Photography Pricing: How Much to Charge for Your Photography

I’ve done it for more than 25 years, so please trust me when I say that running a successful photography business requires more than just talent. It also takes a lot of hard work, dedication and business savvy.

If you want to make a living with your camera, one of the important things you’ll need to learn is how much to charge for your photography. To help guide you, I’ve outlined some important points in this video.

This video is based on my “How Much to Charge for Photography?” blog, where I detail how to calculate what to charge for your work and what established professional photographers make. I also share tips on how to run a successful photography business.

In this class:

  • What is commercial photography?
  • What is social photography?
  • Photography pricing guide
  • Using external services
  • Example earnings, profits, and taxes
  • Photography pricing plans
  • What do professional photographers charge?

For more advice on how to run a successful photography business, take a look at our Business of Photography course. It covers everything from pricing your work and marketing yourself to growing your business. This in-depth course is specifically designed for photographers, by photographers, as I share my 25-years worth of experience.

Don’t forget to check out How Much to Charge for Photography? too.

Questions? Feel free to post them below.

Comments

  1. Hi Karl,

    Looking for some help here in your classes but couldn t find.
    I have a client, an interior design company from Hong Kong, asked me to shoot around 60 images from a hotel/resort property they did, I gave them the quote with their usage rights for them, all good. But now the hotel property also wants to have usage rights for their own usage of the images. And my client is asking me to add the rights for the hotel usage, but Im not sure, what should be charge in a case like this, considering the hotel is for commercial use. Could you give me some help on this? Should I charge a % of the total quotation or is there another way to do this, considering I don t want to loose the job. Thanks a lot in advance. Carmo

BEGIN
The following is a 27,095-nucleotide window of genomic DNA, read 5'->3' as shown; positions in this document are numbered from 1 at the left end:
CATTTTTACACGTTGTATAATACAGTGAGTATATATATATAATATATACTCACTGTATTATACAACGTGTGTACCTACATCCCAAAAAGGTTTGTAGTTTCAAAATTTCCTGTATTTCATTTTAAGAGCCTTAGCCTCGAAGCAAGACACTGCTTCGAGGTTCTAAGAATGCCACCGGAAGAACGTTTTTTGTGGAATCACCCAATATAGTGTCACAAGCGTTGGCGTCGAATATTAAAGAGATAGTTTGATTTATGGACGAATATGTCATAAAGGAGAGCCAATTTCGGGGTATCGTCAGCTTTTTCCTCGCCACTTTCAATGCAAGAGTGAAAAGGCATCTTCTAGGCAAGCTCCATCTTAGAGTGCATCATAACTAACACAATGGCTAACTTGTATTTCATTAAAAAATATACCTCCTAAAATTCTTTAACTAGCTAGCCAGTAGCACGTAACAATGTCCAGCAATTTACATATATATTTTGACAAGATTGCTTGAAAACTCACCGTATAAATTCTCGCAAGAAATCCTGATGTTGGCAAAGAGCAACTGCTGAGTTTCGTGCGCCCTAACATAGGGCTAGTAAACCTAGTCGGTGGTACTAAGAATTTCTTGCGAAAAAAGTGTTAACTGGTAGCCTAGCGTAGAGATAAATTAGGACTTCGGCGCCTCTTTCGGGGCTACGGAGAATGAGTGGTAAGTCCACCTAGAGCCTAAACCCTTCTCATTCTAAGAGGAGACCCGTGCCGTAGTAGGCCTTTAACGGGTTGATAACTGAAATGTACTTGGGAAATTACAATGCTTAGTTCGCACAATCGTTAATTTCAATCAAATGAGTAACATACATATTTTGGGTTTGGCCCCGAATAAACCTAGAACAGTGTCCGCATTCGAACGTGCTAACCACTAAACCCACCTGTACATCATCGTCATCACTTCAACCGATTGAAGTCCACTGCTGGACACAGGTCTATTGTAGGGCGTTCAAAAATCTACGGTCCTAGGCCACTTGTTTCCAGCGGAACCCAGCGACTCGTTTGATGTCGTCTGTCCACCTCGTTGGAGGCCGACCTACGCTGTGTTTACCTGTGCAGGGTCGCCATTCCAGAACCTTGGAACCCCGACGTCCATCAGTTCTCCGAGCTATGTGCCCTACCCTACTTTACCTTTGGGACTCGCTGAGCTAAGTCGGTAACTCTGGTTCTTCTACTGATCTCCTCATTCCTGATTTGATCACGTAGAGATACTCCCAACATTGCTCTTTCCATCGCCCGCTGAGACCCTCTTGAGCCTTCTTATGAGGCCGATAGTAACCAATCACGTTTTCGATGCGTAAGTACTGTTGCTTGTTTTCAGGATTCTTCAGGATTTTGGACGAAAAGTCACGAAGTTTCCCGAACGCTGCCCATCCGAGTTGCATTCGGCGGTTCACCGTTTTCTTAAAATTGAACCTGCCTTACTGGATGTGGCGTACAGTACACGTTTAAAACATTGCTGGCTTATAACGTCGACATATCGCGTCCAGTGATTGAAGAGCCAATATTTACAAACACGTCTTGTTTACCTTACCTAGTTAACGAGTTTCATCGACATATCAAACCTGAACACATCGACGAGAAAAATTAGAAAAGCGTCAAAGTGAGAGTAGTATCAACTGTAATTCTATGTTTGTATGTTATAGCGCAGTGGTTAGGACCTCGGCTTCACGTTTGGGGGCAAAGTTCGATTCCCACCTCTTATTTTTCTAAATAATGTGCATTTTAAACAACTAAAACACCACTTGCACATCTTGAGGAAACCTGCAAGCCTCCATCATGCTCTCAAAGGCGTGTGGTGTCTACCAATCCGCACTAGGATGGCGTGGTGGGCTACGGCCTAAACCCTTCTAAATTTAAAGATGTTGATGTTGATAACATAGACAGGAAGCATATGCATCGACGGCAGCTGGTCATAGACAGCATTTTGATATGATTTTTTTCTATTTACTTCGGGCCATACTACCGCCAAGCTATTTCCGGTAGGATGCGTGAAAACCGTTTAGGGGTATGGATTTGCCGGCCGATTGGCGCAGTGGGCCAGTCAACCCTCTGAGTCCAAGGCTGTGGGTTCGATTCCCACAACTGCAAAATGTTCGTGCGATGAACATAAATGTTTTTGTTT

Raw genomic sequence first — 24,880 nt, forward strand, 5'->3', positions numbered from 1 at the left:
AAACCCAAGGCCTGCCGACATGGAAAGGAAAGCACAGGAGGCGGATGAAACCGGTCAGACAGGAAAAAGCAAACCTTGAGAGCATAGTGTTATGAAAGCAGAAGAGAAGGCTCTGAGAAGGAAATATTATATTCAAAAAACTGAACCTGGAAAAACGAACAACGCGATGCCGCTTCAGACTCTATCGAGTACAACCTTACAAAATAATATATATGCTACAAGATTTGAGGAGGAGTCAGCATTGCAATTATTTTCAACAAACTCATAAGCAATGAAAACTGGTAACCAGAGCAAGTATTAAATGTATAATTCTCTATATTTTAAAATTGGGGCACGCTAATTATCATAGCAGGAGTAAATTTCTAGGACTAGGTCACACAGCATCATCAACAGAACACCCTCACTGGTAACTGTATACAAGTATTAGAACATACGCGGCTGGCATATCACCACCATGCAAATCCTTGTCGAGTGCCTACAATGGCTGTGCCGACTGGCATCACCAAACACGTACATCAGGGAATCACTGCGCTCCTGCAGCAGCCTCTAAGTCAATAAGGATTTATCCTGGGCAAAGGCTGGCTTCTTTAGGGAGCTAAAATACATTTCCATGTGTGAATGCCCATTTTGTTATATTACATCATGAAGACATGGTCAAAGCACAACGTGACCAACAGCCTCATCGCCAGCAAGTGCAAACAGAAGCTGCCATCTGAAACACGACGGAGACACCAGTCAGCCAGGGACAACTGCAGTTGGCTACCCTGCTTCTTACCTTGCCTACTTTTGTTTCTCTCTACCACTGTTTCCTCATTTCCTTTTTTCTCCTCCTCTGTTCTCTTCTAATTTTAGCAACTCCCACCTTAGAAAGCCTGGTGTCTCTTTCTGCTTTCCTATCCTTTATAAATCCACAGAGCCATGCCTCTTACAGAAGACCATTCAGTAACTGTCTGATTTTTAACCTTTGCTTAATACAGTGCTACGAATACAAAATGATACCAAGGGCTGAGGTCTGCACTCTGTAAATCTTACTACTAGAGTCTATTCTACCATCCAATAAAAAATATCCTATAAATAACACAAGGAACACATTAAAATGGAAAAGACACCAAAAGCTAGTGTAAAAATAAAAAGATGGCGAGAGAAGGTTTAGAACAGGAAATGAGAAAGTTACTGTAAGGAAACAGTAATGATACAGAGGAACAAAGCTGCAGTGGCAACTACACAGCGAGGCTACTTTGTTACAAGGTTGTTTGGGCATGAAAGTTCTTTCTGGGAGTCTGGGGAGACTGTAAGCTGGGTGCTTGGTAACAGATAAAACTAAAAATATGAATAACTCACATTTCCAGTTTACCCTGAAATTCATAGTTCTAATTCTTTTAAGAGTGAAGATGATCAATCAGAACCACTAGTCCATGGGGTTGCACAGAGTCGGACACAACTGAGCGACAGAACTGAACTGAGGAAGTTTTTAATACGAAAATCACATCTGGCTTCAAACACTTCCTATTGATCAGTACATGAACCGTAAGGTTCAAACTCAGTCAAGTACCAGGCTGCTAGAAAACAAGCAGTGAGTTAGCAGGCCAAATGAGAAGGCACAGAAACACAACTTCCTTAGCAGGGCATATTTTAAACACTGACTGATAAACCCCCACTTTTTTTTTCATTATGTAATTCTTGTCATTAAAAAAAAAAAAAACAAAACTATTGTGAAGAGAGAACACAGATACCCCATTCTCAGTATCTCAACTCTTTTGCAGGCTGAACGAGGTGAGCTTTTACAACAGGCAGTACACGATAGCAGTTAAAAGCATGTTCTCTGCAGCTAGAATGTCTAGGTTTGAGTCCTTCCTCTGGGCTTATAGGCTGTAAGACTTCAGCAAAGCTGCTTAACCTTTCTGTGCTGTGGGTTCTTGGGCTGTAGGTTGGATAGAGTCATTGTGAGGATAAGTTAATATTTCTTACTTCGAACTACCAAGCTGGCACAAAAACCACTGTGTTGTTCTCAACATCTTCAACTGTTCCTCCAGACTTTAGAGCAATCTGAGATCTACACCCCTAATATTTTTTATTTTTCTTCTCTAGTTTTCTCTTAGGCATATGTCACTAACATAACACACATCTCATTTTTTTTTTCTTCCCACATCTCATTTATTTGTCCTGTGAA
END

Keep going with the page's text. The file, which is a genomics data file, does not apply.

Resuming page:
1. Hi Carmo, yes sometimes it happens that 2 clients want or try to share the costs on a project but it is also fair for you to ask for an increased fee for them to do so. In this instance you might find that adding 50% to the total is acceptable and affordable to both clients.

  2. Hector2683

    Got contacted by a Small Agency. They have a project where I would have to shoot a Medical Device in macro. They told me it would take a full day of work.
    Clients and Art Director would come to my studio because “it looks good and confortable for the client) (thank God I created a client small lounge).

    I’ve watched all your videos about Business. Still, I have no clear idea of what to charge them. I’m tempted to charge them 2000 USD, plus an assistant fee… They want to own the images fully. That also makes me a bit nervous.

    Is there a way to know if my pricing is correct?

    About the Images Buyout I have no clue what to do… I used the AOP usage calculator, but it does not have a full ownership transfer option.

    Any help would help.

    Thanks in advance Karl!

    1. Hi Hector, you have to base your day rate on what the rate is in your country and that are similar to your standard of work. The calculator won’t have a full ownership transfer because that is very rare but also it’s unlikely that ‘Usage’ would be charged on something like a medical device as I’m guessing that the image is not going to be used on a broad national campaign? Unfortunately I can’t tell you what your day rate should be I can only give guidance as in the course to day rates in a european/UK/USA context.

      1. Hector2683

        Hi Karl

        Thanks for the reply! Much appreciated.
        I’m based in Northern New Jersey, right by New York.
        Does that help with the day rate? I would like an opinion of how much could I charge so I don’t lose the client to sticker shock.

        Best

        1. Hi Hector, well I’d say that $2K sounds about right if your work is up to scratch. But you really should so some checking in the New York are what other photographers are charging to ascertain what the going rate is based on different skill levels. You’ll have some of the top guys on way more than that especially for high end products for big brands such as cosmetics etc but then you may also have lower than that for photographers just doing simple pack shot work. I’d imagine the market is much the same as here in the UK so you’ll need to do some digging amongst your most similar competitors. Good luck.